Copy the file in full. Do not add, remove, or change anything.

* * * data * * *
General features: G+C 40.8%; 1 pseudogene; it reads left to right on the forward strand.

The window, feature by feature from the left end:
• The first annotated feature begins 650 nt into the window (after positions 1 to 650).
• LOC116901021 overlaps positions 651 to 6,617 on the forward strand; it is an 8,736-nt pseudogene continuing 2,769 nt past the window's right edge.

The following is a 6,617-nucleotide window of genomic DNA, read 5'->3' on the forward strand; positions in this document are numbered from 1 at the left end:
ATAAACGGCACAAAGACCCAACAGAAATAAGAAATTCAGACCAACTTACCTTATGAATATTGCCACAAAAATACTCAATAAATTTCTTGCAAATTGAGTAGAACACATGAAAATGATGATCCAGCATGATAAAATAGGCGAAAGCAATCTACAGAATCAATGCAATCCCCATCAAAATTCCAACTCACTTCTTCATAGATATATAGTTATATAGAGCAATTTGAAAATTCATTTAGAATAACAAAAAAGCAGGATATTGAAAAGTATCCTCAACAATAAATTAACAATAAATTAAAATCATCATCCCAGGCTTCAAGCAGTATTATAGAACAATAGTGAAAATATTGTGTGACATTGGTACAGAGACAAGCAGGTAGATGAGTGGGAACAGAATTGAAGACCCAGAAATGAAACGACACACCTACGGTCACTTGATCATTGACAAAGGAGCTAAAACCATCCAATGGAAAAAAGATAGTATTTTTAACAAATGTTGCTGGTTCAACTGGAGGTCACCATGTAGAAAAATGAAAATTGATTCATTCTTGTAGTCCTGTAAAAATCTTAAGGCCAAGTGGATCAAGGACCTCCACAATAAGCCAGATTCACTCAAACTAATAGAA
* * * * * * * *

General features: G+C 40.8%; 1 pseudogene; it reads left to right on the forward strand.

The window, feature by feature from the left end:
• The first annotated feature begins 650 nt into the window (after positions 1 to 650).
• LOC116901021 overlaps positions 651 to 6,617 on the forward strand; it is an 8,736-nt pseudogene continuing 2,769 nt past the window's right edge.

The following is a 6,617-nucleotide window of genomic DNA, read 5'->3' on the forward strand; positions in this document are numbered from 1 at the left end:
ATAAACGGCACAAAGACCCAACAGAAATAAGAAATTCAGACCAACTTACCTTATGAATATTGCCACAAAAATACTCAATAAATTTCTTGCAAATTGAGTAGAACACATGAAAATGATGATCCAGCATGATAAAATAGGCGAAAGCAATCTACAGAATCAATGCAATCCCCATCAAAATTCCAACTCACTTCTTCATAGATATATAGTTATATAGAGCAATTTGAAAATTCATTTAGAATAACAAAAAAGCAGGATATTGAAAAGTATCCTCAACAATAAATTAACAATAAATTAAAATCATCATCCCAGGCTTCAAGCAGTATTATAGAACAATAGTGAAAATATTGTGTGACATTGGTACAGAGACAAGCAGGTAGATGAGTGGGAACAGAATTGAAGACCCAGAAATGAAACGACACACCTACGGTCACTTGATCATTGACAAAGGAGCTAAAACCATCCAATGGAAAAAAGATAGTATTTTTAACAAATGTTGCTGGTTCAACTGGAGGTCACCATGTAGAAAAATGAAAATTGATTCATTCTTGTAGTCCTGTAAAAATCTTAAGGCCAAGTGGATCAAGGACCTCCACAATAAGCCAGATTCACTCAAACTAATAGAA